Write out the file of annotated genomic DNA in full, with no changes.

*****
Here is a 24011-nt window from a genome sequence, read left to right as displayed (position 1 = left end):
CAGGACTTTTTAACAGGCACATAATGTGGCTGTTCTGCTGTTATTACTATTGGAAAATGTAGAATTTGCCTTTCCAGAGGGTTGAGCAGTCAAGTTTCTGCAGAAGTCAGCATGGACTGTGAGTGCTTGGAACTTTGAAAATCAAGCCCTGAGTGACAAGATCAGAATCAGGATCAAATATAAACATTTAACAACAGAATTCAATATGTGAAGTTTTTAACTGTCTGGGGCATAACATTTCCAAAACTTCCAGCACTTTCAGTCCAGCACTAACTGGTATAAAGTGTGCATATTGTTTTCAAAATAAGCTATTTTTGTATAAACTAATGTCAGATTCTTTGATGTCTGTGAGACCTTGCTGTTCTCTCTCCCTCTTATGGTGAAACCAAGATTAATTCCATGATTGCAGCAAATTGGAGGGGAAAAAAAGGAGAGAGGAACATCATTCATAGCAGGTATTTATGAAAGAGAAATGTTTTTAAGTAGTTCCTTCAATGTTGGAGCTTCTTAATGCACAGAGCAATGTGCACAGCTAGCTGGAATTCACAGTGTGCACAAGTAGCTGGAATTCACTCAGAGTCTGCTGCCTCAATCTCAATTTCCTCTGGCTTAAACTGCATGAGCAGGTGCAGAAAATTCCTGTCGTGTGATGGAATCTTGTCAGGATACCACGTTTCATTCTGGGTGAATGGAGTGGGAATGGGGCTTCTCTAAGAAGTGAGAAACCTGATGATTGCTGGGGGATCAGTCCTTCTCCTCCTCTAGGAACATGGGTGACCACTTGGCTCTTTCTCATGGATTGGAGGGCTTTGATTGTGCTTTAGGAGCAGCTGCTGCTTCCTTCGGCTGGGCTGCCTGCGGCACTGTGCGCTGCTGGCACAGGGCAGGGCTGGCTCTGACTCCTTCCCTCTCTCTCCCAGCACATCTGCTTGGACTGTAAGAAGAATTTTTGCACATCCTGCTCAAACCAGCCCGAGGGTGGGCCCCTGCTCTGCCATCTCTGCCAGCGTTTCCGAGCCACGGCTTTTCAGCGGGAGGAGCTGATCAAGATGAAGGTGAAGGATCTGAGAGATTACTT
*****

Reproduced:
Here is a 24011-nt window from a genome sequence, read left to right as displayed (position 1 = left end):
CAGGACTTTTTAACAGGCACATAATGTGGCTGTTCTGCTGTTATTACTATTGGAAAATGTAGAATTTGCCTTTCCAGAGGGTTGAGCAGTCAAGTTTCTGCAGAAGTCAGCATGGACTGTGAGTGCTTGGAACTTTGAAAATCAAGCCCTGAGTGACAAGATCAGAATCAGGATCAAATATAAACATTTAACAACAGAATTCAATATGTGAAGTTTTTAACTGTCTGGGGCATAACATTTCCAAAACTTCCAGCACTTTCAGTCCAGCACTAACTGGTATAAAGTGTGCATATTGTTTTCAAAATAAGCTATTTTTGTATAAACTAATGTCAGATTCTTTGATGTCTGTGAGACCTTGCTGTTCTCTCTCCCTCTTATGGTGAAACCAAGATTAATTCCATGATTGCAGCAAATTGGAGGGGAAAAAAAGGAGAGAGGAACATCATTCATAGCAGGTATTTATGAAAGAGAAATGTTTTTAAGTAGTTCCTTCAATGTTGGAGCTTCTTAATGCACAGAGCAATGTGCACAGCTAGCTGGAATTCACAGTGTGCACAAGTAGCTGGAATTCACTCAGAGTCTGCTGCCTCAATCTCAATTTCCTCTGGCTTAAACTGCATGAGCAGGTGCAGAAAATTCCTGTCGTGTGATGGAATCTTGTCAGGATACCACGTTTCATTCTGGGTGAATGGAGTGGGAATGGGGCTTCTCTAAGAAGTGAGAAACCTGATGATTGCTGGGGGATCAGTCCTTCTCCTCCTCTAGGAACATGGGTGACCACTTGGCTCTTTCTCATGGATTGGAGGGCTTTGATTGTGCTTTAGGAGCAGCTGCTGCTTCCTTCGGCTGGGCTGCCTGCGGCACTGTGCGCTGCTGGCACAGGGCAGGGCTGGCTCTGACTCCTTCCCTCTCTCTCCCAGCACATCTGCTTGGACTGTAAGAAGAATTTTTGCACATCCTGCTCAAACCAGCCCGAGGGTGGGCCCCTGCTCTGCCATCTCTGCCAGCGTTTCCGAGCCACGGCTTTTCAGCGGGAGGAGCTGATCAAGATGAAGGTGAAGGATCTGAGAGATTACTT